6. Write down your publishing goals for this book. Which suits your more– self publishing or a traditional publisher? Think about Print on Demand and whether these companies can deliver you a fair deal. Think about writing an eBook first or at the same time as your print book. You need far fewer resources and time to sell an eBook. Remember the saying, “Do what you do best, and hire the rest.” Think about using a book coach to shorten your journey and save you a lot of expensive mistakes.”

7. Organize your book files. We waste over 150 hours a year looking for mislaid information.To get easy and fast book files retrieval:

First, create a master folder with your book’s title. Inside, keep a separate file for each chapter. Name each chapter to make sense later. Within those, add your different notes, research or resources.Title and date each file easily to find it later. For instance, Chapter One. Why Write a Book? -8-20-96. You will know what chapter version is the latest with new editing.

This system allows you to manage those multiple projects easily and compares to filing important hard files alphabetically and vertically.

You will now stop wasting time and money because unfinished projects that don’t get shared, don’t make you money and get your unique word out to your awaiting audience.

8. Write down your chapter’s format. Readers expect a clear map to guide them. They like consistency. In non-fiction, each chapter should be approximately the same length and have the same sections. To make your chapters sparkle, use stories, anecdotes, headings, photos, maps, graphs, exercises, tips. Readers like easy-to-read side bars in boxes.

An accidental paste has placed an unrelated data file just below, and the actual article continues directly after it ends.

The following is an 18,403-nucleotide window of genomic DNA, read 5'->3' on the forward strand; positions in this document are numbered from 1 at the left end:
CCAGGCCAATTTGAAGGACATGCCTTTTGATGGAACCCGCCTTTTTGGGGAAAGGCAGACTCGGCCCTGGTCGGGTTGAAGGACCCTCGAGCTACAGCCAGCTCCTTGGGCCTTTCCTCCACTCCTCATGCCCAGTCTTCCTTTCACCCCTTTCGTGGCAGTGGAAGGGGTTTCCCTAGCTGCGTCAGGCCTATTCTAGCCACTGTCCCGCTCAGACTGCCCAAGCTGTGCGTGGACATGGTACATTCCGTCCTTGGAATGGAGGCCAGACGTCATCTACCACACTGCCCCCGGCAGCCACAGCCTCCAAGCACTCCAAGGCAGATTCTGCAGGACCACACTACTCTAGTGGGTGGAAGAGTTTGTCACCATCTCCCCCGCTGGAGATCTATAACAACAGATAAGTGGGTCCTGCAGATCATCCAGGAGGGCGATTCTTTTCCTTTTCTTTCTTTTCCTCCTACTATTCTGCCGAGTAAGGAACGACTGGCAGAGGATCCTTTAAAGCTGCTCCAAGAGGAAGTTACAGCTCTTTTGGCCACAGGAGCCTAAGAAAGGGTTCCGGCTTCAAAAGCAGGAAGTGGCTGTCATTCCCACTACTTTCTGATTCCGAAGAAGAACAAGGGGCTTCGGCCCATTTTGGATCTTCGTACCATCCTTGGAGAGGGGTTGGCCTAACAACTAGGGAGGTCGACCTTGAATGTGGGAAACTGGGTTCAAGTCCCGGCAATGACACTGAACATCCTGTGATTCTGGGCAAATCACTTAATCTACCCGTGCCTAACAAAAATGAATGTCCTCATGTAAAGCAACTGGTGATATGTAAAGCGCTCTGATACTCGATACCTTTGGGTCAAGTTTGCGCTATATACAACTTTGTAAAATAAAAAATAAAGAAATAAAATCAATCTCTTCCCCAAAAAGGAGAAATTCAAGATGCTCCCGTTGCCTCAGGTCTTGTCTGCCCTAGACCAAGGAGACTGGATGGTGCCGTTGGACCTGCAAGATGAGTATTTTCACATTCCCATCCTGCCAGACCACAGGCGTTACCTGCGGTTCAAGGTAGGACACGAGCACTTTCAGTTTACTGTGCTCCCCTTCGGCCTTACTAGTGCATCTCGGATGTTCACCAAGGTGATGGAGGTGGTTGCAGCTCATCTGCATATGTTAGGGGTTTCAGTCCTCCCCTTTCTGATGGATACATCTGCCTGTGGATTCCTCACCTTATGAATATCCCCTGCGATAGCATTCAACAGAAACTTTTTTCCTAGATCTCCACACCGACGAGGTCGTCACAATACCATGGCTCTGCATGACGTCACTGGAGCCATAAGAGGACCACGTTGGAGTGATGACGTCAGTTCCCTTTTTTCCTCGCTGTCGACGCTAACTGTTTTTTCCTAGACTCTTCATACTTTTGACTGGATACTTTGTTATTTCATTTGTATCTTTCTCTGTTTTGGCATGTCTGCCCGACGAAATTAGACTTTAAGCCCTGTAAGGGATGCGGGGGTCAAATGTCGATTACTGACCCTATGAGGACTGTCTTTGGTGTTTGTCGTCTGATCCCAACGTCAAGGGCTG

9. Write the back cover sales material before you write your book. This “outline” helps give your book direction and helps you focus only on what’s important to your thesis or theme. Your audience will spend only 8-20 seconds on your back cover, so don’t make it too long.

Include what sells: reader and famous people’s testimonials, a benefit-driven headline to hook the reader to open the book and read the table of contents, and bulleted benefits. Since your readers want benefits and other reasons to buy, place your bio and picture on the inside of the back cover. Later, you can recreate this back cover piece into a longer sales letter for your web site. Always think marketing as you write your book.

10. Mock up a front cover in your book’s early stages. Keep it by your workstation to inspire you. To sell your books, your cover and title have around four-ten seconds to sell your reader. Covers are the number one thing that sells a book. Browse the bookstores and copy a few ideas to get you started. Choose colors that suit your audience. Blue and red work for business books. Aqua, yellow, and reds work for personal growth books.

Writing a book is so much easier when you approach it in small bites. Knowing these ten parts help you ask and answer the specific questions and challenges your audience wants solutions for.



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Book and Internet Marketing Coach, Judy Cullins, can help you build credibility and clients, sell a lot of books, and make maximum profits. Author of 11 books including Write your eBook or Other Short Book Fast and The Fast and Cheap Way to Explode Targeted Web Traffic” Get her free eBook”20 High Octane Book Writing and Marketing Tips” and two free monthly ezines at http://www.bookcoaching.com